Wet Summer Hurts Greene King's Sales In New Financial Year
Britain's Greene King Plc reported higher-than-expected annual profit, boosted mainly by last year's football World Cup, but said the unseasonable wet summer had hurt the pub operator's sales in the first eight weeks of the year.
The brewer of Greene King IPA, Old Speckled Hen and Abbot Ale, said on Thursday its adjusted profit before tax rose 1.6% to £246.9 million (€275.7 million) for the 52 weeks ended 28 April, higher than company compiled estimates of £243.9 million (€272.3 million).
Total comparable sales for Greene King's Pub Company, through which it manages its chain of about 2,900 pubs, restaurants and hotels, rose 2.9%.
Reported pretax profit fell 12.5% to £172.8 million (€192.9 million) in the year, hurt by growing costs.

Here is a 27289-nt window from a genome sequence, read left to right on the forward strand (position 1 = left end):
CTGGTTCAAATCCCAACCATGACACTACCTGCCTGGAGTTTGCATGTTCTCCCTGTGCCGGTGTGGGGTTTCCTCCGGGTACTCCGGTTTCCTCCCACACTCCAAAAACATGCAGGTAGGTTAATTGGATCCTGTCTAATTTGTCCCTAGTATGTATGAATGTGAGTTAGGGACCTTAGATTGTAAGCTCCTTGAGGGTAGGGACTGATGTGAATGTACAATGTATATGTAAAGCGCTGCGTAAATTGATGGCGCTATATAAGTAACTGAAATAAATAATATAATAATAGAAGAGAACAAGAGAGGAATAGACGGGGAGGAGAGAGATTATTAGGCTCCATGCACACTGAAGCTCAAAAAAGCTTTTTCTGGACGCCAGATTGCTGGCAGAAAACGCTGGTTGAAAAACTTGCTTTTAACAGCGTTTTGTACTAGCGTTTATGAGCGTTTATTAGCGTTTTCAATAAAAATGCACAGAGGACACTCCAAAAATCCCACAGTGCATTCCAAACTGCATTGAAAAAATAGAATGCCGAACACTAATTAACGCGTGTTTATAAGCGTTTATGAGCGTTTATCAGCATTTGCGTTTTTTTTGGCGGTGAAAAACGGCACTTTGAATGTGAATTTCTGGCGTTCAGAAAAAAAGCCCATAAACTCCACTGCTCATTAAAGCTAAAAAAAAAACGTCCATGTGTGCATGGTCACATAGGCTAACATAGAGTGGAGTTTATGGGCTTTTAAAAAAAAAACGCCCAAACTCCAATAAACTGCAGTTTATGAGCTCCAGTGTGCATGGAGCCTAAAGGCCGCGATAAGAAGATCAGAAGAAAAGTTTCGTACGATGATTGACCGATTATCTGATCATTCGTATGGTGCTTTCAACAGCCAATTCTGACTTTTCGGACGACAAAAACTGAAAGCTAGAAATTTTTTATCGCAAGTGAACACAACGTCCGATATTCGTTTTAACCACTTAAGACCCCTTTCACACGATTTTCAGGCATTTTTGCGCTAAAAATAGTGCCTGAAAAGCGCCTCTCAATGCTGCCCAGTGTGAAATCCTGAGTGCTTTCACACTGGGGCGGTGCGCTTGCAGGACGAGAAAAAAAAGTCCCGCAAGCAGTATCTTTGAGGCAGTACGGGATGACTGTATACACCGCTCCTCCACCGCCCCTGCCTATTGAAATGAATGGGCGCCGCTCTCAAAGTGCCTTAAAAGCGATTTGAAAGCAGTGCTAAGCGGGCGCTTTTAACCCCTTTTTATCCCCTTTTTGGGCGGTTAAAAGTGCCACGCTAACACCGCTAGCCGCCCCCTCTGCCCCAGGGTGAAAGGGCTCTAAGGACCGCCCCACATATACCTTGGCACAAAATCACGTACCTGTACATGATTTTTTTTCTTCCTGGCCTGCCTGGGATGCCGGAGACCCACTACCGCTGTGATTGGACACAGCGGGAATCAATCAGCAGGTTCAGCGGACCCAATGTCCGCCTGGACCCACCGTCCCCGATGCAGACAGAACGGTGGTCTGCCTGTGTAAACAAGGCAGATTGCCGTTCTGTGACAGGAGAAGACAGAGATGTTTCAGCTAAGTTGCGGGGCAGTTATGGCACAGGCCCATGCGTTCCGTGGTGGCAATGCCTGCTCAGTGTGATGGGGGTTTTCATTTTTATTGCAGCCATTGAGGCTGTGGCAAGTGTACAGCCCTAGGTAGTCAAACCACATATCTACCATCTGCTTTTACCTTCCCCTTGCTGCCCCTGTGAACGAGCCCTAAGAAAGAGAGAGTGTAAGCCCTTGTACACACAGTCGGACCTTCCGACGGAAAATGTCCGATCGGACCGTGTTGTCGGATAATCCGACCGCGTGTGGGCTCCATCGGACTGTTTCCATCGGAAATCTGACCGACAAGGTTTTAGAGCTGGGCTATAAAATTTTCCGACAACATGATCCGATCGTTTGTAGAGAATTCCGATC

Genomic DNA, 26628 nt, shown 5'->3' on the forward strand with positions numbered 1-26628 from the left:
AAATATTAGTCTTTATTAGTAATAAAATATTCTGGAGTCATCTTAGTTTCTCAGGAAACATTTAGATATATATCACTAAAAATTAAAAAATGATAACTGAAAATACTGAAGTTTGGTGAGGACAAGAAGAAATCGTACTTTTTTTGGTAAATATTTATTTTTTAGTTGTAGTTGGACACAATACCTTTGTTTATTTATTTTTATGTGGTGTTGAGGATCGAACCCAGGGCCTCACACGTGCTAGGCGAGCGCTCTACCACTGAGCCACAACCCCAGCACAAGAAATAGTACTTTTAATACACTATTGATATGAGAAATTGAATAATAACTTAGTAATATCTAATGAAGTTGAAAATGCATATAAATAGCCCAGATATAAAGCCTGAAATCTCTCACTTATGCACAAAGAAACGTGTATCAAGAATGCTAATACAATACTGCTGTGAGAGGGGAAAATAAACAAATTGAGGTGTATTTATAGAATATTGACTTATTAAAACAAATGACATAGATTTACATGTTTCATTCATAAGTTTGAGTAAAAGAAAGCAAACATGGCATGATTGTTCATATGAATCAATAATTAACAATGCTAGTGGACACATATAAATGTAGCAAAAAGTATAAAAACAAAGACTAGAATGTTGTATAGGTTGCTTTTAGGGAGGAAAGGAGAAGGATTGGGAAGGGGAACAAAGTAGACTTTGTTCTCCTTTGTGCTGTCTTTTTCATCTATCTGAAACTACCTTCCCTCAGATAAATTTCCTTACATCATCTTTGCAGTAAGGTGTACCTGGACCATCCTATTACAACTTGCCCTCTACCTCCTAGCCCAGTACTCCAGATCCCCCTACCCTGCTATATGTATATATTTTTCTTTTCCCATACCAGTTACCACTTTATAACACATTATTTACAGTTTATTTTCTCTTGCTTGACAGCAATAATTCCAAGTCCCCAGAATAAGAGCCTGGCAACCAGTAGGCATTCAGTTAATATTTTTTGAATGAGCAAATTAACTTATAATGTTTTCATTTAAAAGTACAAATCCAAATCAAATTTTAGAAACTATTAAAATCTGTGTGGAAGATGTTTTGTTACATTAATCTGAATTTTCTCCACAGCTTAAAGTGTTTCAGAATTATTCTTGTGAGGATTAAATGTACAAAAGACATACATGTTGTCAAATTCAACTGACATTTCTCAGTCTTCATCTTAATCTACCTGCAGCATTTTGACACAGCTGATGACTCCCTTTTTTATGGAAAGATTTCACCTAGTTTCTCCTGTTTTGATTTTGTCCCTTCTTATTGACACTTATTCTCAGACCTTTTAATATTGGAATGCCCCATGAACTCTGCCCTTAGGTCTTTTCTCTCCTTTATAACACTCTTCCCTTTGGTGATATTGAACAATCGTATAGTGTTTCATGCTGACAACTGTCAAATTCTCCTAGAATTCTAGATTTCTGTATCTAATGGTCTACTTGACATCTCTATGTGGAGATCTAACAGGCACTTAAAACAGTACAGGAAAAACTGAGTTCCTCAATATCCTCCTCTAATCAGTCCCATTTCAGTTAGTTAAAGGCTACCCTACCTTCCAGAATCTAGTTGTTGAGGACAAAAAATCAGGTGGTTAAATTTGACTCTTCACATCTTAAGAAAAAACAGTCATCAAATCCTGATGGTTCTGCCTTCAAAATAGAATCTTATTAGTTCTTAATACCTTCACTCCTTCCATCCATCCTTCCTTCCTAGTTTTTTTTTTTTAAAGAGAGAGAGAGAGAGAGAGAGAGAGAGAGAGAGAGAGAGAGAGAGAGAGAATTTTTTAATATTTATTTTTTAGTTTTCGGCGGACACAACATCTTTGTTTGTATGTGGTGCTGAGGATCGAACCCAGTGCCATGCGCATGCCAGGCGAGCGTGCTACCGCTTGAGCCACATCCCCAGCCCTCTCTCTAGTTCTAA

Minimum Wage Hike
Greene King, like most restaurant chains in the country, has been battling increased costs due to a minimum wage hike, higher property prices and power bills, as well as a move away from pub drinking by younger Britons.
Rival JD Wetherspoon said last month its costs were significantly higher than last year, mainly stemming from labour costs hurt by very low unemployment.
"Political and consumer uncertainty is likely to continue to weigh on confidence and the cost inflationary environment persists," chief executive Nick Mackenzie said in a statement.
Greene King's shares are expected to fall up to 3%, according to premarket indicators.